Much has been made lately about the importance of good hygiene practices, particularly handwashing. I would like to go on the record as pro-handwashing. In fact, I am so totally in favor of handwashing, that every time one of my younger children leaves the bathroom, I loudly proclaim my stance on the issue: “Don’t forget to flush and wash!” (And yet they often do.)
However, I take note when my stances don’t align with what Jesus is teaching, which seems to be the case in a peculiar handwashing story I found in Mark 7. I won’t ask you to stand for the reading as we often do in church, but please do pay attention as you read.
So the Pharisees and teachers of the law asked Jesus, “Why don’t your disciples live according to the tradition of the elders instead of eating their food with ‘unclean’ hands?”
The Handwashing Tradition
Typically, the nitpicky way of the Pharisees bothers me, but in this case I am totally with them at the beginning and support the “Didn’t their parents teach them to wash their hands?” question. Not only do I appreciate the practice of handwashing before meals, but other off-the-wall practices, “such as the washing of cups, pitchers, and kettles” seem like fine traditions to scold the disciples to observe.
So Jesus’ frustration with the Pharisees on this point initially confused me, until I learned a little bit more about the Jewish tradition of ceremonial washing. Way back in the day, during the construction of the tabernacle, God instructed Moses to include a bronze basin for the priests to wash their hands whenever they entered the Tent of Meeting or approached the altar “so that they would not die” (Exodus 30:17-21.) This seems like a command you take seriously – one of those literal life-or-death commands. The Jews included this basin as well when they built the temple. When the temple was destroyed however, rabbis feared losing this handwashing tradition and so created countless handwashing laws – “rules taught by men” – to preserve it. With no temple, and therefore no altar to approach, they moved the sanctity of the temple sacrifice to the dining room table in Jewish homes. In the case of the disciples, because they had just been to the marketplace, and potentially had come into contact with Gentiles or other Jews who did not observe the ceremonial law, they should have washed before approaching the “altar” for a meal.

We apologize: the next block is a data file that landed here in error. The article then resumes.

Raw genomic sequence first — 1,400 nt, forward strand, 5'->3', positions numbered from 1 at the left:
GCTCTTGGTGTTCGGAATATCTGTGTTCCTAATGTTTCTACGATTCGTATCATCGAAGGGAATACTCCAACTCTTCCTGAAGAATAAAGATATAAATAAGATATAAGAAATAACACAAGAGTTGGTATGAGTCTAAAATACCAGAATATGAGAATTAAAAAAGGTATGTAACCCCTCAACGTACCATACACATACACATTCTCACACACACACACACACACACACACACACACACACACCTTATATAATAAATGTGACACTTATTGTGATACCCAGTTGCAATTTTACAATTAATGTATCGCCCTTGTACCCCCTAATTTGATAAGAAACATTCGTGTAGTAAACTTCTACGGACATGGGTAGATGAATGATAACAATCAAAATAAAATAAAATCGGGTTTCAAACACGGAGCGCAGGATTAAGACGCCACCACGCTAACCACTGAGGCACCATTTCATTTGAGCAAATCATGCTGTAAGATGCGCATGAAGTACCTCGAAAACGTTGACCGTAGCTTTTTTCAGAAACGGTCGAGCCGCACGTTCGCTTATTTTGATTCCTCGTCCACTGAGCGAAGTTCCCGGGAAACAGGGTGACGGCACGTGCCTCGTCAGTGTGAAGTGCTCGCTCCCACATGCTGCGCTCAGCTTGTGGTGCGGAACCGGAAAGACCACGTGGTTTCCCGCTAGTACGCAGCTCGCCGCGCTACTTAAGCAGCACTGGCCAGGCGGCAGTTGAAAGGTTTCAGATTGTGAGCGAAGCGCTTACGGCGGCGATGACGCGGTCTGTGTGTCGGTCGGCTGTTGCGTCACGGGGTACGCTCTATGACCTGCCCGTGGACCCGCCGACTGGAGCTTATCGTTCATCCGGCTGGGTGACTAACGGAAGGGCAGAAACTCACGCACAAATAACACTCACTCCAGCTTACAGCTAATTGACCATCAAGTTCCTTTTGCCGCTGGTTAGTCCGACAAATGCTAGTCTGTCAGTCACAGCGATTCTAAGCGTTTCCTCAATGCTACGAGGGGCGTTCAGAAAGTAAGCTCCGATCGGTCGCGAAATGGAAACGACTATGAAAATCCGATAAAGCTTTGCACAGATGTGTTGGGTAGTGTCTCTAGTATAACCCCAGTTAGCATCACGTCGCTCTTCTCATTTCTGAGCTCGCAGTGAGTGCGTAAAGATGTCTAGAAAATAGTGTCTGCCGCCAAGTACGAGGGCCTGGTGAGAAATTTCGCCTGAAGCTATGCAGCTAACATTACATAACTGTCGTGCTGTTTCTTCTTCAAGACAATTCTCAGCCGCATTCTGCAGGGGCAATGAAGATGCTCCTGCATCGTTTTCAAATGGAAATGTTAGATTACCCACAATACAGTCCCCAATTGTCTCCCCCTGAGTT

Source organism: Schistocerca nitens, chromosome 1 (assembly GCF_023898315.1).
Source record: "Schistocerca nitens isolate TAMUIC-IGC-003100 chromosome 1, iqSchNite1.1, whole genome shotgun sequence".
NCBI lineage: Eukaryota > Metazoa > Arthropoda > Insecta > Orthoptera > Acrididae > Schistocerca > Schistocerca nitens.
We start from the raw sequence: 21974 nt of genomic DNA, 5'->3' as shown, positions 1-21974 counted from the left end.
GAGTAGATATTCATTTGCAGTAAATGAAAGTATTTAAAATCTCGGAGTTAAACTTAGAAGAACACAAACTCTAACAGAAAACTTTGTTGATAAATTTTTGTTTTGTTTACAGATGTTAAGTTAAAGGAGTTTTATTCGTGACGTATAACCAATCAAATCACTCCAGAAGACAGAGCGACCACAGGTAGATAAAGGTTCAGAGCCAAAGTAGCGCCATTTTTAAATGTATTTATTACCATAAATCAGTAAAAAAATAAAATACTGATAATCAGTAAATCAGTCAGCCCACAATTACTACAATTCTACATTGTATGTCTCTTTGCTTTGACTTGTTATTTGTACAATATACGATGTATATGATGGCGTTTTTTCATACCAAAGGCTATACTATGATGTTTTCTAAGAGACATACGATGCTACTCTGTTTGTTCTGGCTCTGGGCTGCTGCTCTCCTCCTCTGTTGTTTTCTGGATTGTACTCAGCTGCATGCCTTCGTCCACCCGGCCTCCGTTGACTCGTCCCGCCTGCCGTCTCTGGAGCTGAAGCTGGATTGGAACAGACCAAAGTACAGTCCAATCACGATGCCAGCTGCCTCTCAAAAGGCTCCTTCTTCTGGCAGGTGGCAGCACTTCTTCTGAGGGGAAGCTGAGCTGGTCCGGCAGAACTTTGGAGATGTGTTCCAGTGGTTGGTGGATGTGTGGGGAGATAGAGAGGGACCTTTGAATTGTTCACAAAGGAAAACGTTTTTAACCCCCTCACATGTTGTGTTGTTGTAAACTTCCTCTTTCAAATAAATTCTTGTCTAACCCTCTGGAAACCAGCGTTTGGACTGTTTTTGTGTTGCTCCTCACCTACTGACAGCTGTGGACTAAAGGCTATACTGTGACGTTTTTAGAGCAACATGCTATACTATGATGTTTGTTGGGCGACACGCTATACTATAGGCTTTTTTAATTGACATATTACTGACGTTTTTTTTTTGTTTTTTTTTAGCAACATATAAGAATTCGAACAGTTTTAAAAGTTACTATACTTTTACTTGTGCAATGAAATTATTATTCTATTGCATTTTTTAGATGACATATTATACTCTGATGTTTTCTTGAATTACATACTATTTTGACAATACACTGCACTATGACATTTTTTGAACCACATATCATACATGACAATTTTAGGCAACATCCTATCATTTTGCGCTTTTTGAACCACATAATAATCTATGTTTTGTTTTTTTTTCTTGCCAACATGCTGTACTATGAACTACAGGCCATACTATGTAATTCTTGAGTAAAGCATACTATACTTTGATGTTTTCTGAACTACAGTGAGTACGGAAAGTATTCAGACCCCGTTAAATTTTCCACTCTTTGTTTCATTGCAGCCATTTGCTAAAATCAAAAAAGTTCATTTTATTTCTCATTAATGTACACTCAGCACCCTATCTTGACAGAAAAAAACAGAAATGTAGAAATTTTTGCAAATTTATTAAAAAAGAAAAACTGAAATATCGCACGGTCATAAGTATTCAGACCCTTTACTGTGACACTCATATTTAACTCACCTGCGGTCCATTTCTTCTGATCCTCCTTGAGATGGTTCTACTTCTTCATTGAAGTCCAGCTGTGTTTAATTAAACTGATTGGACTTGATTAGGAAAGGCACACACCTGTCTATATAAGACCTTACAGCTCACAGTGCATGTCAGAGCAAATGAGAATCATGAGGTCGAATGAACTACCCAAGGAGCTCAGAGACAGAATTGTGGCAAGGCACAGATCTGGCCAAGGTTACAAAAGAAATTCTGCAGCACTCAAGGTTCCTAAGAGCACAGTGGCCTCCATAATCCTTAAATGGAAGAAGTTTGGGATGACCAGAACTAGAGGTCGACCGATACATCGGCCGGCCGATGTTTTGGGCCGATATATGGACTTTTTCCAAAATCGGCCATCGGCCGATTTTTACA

More than a Surface-Clean
The Pharisees weren’t concerned about hygiene; Jesus is not calling them germophobes. The Pharisees wondered why the disciples weren’t following ceremonial rules to be “clean.” And as always, Jesus was looking at something deeper than a surface-clean.
Jesus was and is and always will be about the hearts of His people. No, actually more than that, Jesus is about His peoples’ hearts’ relationship to Him. Jesus knew where the Pharisees stood: “Their hearts are far from me.” He laments that rather than teaching others to draw close to Him, “their teachings are but rules taught by men.”
Following rules taught by men does not lead to freedom; knowing Jesus does. We are not cleansed from sin by following man’s rules (or frankly, even by trying to follow God’s rules); we are made clean by Jesus’ death on the cross and by receiving the gift of salvation He offers us.
Letting Go and Holding On
As far as His disciples’ hands, Jesus was much more concerned with what those hands were letting go of and what they were holding on to. Were they learning to cling to His teachings and His promise for freedom, or were they clutching traditions – ways of thinking, cultural norms, daily habits – that bound them to what they were doing for themselves rather than what they were receiving from Him?
What am I clutching in my own life that limits the freedom Christ offers? What ways of thinking and rules taught by men are so ingrained in me that I don’t even recognize how they pull my heart away from the commands of God? Lord, show us, and may our hearts ever and always be drawn to You.